“Is the tie going the way of the hat as gentleman’s apparel?” asks Eric Felten in the Jan. 22 Washington Examiner. Just take a look at movies from the 1950s or 1960s (or peruse your family album): most men, irrespective of social status, generally wore a hat when dressing up, be it the office worker on the job or even the blue collar worker going out somewhere special (which usually included Sunday worship). My father was a factory worker, but his hat (and suit and tie) came out on Sundays.

A number of social commentators have recently picked up on the question of contemporary dress. Over at First Things, R.R. Reno discusses sartorial style in the wider context of “civility.” We should not forget, he argues, that the codes of etiquette and “civility” also provide social cover for the competition among power-holders, a kind of boxing glove to soften the blows of war of all against all. One place this plays out is in fashion: “When it comes to manners such as decency and civility, we are undoubtedly in another phase of change in the United States. ... Billionaires wear T-shirts and running shoes. People board airplanes in their pajamas. There has been a decades-long process of casualization and crudification, not just in society as a whole, but also in elite manners, which strongly suggests that we won’t see a return of [any] gentlemanly atmosphere ...”

Which doesn’t mean fashion doesn’t matter. “Business casual” is hardly so much “casual” as a de rigeur variant. If you think you are “free to be you and me,” try showing up in Silicon Valley in a three-piece suit.     

So, how should we respond?

First, let’s be honest: there is a dress code. It may not be stated, but it’s there and it’s different (and, in my view, sloppier).

Second, Eric Felten’s suggested recourse is a kind of reverse the trend: “Business may be increasingly casual, but that’s no reason not to dress better for ourselves and for our friends than we do for work. That may mean embracing the sturdy tie or using other clothes to elevate our leisure time. ... [Dressing] … can be about expressing, even just to yourself, what your style and standards. ... They may just prove a way to declare that our private lives are worthy of fashion we wouldn’t waste on the dull, old workplace.”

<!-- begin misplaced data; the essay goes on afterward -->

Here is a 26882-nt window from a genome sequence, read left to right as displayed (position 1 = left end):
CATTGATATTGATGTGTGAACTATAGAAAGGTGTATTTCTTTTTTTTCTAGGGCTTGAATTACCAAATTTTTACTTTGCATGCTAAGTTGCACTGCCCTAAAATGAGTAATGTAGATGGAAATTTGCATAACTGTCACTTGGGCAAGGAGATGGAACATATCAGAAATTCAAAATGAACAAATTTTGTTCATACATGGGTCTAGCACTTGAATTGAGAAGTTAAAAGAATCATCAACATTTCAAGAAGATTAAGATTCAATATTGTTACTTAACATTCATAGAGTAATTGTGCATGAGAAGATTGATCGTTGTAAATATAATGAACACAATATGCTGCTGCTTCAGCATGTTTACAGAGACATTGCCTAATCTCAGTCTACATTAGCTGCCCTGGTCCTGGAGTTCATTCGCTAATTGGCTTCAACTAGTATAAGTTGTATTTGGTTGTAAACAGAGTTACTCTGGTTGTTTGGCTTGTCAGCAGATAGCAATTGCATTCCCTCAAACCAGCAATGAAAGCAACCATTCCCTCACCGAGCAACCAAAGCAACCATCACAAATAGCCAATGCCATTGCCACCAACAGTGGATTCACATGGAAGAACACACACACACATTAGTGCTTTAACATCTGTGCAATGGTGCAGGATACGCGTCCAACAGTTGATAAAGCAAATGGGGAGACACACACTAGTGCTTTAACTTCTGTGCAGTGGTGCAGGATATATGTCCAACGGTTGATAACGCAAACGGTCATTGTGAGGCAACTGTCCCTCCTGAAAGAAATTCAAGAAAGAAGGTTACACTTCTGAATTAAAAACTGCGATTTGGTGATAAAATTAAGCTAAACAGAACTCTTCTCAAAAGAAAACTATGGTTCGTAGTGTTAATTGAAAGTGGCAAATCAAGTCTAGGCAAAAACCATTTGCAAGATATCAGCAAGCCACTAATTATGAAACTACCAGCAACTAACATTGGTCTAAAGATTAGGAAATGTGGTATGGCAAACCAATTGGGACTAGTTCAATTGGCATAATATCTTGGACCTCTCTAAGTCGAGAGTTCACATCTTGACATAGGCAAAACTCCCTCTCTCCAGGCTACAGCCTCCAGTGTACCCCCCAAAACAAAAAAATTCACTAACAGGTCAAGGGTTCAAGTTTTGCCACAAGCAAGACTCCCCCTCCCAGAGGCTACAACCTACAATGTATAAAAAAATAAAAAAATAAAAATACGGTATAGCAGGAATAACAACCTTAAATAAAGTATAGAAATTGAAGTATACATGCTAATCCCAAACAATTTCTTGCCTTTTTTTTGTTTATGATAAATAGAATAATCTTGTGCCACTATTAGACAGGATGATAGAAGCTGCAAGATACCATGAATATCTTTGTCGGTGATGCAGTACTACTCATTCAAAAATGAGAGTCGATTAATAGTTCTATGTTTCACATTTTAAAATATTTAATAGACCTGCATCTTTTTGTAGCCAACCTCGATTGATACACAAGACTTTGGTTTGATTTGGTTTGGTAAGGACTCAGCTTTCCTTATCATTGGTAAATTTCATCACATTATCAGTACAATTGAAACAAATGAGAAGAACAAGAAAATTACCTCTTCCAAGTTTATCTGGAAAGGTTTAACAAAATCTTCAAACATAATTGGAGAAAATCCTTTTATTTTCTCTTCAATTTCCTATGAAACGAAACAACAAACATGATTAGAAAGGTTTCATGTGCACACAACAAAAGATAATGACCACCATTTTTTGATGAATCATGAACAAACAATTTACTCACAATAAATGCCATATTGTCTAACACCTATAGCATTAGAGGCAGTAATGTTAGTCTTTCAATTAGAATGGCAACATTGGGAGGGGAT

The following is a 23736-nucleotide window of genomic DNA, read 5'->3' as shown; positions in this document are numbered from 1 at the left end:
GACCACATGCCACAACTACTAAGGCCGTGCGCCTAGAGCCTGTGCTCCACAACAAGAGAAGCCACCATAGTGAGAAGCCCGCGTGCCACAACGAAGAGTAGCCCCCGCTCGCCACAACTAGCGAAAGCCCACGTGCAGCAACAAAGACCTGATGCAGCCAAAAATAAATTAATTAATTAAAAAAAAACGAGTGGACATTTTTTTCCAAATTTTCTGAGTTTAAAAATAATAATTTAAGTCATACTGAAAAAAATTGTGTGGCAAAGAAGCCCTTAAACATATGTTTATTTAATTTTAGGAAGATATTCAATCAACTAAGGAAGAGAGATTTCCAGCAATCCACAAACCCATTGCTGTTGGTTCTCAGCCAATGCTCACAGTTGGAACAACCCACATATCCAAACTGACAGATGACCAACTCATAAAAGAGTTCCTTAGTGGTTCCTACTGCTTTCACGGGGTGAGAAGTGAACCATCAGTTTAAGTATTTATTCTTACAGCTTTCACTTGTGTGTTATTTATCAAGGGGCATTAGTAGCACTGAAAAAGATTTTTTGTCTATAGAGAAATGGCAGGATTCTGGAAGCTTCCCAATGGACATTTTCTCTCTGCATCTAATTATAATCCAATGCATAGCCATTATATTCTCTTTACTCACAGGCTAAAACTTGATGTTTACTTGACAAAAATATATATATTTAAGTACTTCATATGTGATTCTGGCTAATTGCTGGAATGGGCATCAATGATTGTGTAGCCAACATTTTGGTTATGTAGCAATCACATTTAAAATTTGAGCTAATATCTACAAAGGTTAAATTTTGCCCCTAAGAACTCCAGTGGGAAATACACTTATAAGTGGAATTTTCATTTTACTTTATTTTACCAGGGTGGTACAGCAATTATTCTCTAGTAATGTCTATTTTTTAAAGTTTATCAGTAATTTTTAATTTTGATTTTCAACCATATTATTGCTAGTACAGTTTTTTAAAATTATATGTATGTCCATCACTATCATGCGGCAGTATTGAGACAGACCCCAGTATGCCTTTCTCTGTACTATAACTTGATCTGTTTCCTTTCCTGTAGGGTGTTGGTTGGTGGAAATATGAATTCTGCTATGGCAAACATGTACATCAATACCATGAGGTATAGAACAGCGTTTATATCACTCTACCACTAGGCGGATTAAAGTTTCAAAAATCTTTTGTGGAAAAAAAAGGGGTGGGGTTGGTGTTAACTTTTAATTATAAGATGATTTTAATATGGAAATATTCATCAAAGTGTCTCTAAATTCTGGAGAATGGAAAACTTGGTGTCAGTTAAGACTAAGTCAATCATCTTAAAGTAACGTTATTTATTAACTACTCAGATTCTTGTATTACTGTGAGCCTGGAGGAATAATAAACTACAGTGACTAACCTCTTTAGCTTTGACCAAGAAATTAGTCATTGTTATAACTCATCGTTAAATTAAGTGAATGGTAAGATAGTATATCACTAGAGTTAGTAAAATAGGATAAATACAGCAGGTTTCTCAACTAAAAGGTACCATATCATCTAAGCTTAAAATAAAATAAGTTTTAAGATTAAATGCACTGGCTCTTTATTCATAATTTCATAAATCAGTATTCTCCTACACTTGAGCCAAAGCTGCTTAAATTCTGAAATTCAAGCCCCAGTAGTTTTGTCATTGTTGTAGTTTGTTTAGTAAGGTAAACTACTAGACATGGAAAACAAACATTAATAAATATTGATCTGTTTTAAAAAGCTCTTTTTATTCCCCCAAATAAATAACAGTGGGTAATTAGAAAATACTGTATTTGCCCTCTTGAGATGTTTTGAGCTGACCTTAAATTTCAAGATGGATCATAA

There’s often a lament about how people dress for Sunday Mass, and I guess some pastors are happy enough that the people are there not to push further. There’s something to be said for that, as there is for recognizing that our culture has changed the context of weekend. In our frenetic and inhumane 24/7/365 culture, Sunday has still managed to carve out a certain je ne sais quoi uniqueness: Sunday mornings are palpably different in most places from the rest of the week. And, with our relentless culture, Sunday rest becomes in many ways Sunday exhaustion (two very different things), and so people are grateful to be “at home with the Lord” in a more casual way. Some may agree or disagree with that view, but it’s out there.

At the same time, we’ve allowed a certain collapse of the difference between God and us, and we should recover it: God is God, and we’re not. God deserves and is entitled to more from us. We should not forget, amid the contemporary prattle about “justice,” that St. Thomas Aquinas included the virtue of religion under the cardinal virtue of justice because the first Being to whom we have a due is God. Justice starts with God.

So, perhaps Felten is on to something. Perhaps the casual and the mundane belongs in the mondial, the world, the office, the business. Especially since the mondial professes at least a feigned sense of “casual” and “democratic levelling.” (I suggest you not try the latter the next time your boss is making a point.)

Perhaps we ought to reserve the special, the unique, the better, for the personal relations that count. For family, loved ones, and our time together. For Sunday best. For God.

Winter is descending into spring, and soon we’ll be in summer, a season especially prone to the “casualization” of Church wear. In most places, there is no need: the typical modern church is climate controlled, and many of the old cathedral-like churches (like my childhood parishes) that depended on a few, strategically placed fans have been “renewed” into oblivion. So, the casualization of our Mass clothing is either the result of “I don’t care” (and would we really want to admit that, even to ourselves?) or “I just get to Church from wherever I happened to be: beach, mall, grocery store….” On the latter, maybe we then need to ask whether our lack of what little kids used to call “dress up” points to a deeper issue: whether we really prepare for Mass as the “summit of our Christian week” (as we claim it is), or whether it’s another “to do” box to check. Think about it.

Meantime, men: how about picking out that tie?

All views expressed herein are exclusively the author’s.